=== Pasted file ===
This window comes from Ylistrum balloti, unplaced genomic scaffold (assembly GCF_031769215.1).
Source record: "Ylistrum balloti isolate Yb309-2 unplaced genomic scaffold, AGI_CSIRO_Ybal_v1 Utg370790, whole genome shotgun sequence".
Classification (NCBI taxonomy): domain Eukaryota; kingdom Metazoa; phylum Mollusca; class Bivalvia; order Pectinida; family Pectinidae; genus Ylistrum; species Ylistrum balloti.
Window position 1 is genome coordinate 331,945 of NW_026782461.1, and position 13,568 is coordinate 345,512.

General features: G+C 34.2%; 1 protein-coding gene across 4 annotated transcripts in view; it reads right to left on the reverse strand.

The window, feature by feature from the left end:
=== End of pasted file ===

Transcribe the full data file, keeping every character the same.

This window comes from Ylistrum balloti, unplaced genomic scaffold (assembly GCF_031769215.1).
Source record: "Ylistrum balloti isolate Yb309-2 unplaced genomic scaffold, AGI_CSIRO_Ybal_v1 Utg370790, whole genome shotgun sequence".
Classification (NCBI taxonomy): domain Eukaryota; kingdom Metazoa; phylum Mollusca; class Bivalvia; order Pectinida; family Pectinidae; genus Ylistrum; species Ylistrum balloti.
Window position 1 is genome coordinate 331,945 of NW_026782461.1, and position 13,568 is coordinate 345,512.

General features: G+C 34.2%; 1 protein-coding gene across 4 annotated transcripts in view; it reads right to left on the reverse strand.

The window, feature by feature from the left end: